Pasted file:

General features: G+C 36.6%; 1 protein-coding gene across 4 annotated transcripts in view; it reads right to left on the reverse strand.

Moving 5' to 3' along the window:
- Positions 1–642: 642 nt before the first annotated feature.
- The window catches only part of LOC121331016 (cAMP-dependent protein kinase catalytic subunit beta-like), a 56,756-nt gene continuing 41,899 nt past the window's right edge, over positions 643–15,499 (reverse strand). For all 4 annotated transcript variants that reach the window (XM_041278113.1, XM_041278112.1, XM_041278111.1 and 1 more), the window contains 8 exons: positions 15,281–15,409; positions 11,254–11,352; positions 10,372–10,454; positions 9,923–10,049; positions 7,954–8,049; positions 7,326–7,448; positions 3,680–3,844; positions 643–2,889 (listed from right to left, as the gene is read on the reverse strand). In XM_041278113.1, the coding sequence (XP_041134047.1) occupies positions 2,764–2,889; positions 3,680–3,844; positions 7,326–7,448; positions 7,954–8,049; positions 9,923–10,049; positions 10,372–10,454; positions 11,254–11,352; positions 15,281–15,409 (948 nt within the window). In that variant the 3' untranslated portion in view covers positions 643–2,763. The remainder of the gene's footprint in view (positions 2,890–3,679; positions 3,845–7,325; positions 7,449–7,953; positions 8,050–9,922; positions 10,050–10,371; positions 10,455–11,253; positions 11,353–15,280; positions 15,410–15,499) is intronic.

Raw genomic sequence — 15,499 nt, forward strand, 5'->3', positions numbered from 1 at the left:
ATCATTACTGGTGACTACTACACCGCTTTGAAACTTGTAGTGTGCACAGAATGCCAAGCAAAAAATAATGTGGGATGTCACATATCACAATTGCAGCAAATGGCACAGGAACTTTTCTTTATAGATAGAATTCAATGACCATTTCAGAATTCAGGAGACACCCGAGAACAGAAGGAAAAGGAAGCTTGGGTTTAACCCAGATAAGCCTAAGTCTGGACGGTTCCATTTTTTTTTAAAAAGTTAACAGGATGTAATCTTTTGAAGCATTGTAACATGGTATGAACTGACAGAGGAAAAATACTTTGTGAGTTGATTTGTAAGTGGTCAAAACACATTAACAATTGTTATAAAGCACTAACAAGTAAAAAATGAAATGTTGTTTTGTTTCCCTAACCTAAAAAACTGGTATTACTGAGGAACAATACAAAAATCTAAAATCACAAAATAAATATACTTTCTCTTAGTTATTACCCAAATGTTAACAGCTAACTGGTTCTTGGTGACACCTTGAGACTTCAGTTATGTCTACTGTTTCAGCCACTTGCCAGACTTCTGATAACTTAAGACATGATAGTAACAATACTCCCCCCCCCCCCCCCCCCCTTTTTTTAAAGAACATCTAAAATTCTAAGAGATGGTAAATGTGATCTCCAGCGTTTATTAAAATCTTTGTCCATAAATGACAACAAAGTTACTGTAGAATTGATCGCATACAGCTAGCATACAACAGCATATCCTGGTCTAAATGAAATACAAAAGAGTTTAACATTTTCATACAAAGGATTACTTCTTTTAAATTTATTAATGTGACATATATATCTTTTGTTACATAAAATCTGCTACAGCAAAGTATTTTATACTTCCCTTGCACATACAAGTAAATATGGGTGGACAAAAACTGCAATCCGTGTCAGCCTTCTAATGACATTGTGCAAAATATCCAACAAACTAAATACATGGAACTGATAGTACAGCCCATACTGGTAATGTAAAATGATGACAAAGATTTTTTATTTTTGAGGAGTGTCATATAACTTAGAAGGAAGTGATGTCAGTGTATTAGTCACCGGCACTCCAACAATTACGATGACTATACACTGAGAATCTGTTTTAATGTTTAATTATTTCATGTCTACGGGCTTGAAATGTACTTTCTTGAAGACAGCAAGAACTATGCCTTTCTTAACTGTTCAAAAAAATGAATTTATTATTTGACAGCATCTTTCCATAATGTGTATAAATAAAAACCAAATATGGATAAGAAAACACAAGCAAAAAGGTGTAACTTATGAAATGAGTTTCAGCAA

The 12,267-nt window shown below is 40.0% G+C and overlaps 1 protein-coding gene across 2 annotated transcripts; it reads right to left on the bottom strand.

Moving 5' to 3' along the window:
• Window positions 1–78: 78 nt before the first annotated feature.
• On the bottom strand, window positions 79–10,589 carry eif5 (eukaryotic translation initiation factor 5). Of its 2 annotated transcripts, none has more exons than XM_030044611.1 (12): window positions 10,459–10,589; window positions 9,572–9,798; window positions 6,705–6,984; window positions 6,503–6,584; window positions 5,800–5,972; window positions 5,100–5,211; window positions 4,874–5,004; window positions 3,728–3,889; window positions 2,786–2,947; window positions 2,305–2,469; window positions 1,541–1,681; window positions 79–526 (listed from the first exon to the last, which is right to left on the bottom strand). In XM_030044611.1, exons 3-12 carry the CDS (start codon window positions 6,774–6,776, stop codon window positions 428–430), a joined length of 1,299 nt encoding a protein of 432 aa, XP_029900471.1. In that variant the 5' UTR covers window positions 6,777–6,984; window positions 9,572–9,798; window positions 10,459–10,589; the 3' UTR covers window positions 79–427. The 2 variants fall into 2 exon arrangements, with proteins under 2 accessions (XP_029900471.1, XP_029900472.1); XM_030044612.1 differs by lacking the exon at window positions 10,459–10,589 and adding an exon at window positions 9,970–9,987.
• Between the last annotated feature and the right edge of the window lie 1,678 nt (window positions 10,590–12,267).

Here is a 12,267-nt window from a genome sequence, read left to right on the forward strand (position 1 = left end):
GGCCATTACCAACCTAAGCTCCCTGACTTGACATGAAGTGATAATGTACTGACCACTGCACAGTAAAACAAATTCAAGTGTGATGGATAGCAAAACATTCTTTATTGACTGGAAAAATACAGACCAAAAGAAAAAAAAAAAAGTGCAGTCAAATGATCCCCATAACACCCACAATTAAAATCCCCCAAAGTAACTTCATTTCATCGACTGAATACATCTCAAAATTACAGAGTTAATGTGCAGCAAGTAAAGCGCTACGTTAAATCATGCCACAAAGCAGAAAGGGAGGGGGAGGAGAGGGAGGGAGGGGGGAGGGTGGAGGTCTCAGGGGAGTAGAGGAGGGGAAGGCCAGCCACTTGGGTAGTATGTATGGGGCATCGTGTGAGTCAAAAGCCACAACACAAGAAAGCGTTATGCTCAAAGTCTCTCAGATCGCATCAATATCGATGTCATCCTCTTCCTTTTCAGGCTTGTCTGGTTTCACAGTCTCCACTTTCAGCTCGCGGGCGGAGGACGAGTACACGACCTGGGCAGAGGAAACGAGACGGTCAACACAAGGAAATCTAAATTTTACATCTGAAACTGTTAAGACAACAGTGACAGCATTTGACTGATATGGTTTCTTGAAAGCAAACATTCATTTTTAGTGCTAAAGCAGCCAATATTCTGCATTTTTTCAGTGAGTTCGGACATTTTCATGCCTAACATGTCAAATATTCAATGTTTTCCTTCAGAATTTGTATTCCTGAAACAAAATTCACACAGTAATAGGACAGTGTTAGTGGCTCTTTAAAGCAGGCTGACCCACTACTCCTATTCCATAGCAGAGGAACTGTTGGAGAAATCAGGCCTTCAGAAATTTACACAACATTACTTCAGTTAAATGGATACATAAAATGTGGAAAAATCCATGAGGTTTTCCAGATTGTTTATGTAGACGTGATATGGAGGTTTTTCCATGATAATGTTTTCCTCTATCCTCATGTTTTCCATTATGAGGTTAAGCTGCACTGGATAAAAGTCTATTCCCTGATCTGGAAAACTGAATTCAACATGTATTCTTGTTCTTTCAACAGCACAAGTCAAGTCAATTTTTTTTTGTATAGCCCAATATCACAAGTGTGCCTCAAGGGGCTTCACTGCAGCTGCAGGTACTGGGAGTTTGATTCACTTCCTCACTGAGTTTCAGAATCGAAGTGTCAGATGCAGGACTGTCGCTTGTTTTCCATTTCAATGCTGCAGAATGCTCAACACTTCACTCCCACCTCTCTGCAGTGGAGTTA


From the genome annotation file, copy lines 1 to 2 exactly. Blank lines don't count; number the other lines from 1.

General features: G+C 36.6%; 1 protein-coding gene across 4 annotated transcripts in view; it reads right to left on the reverse strand.

Moving 5' to 3' along the window: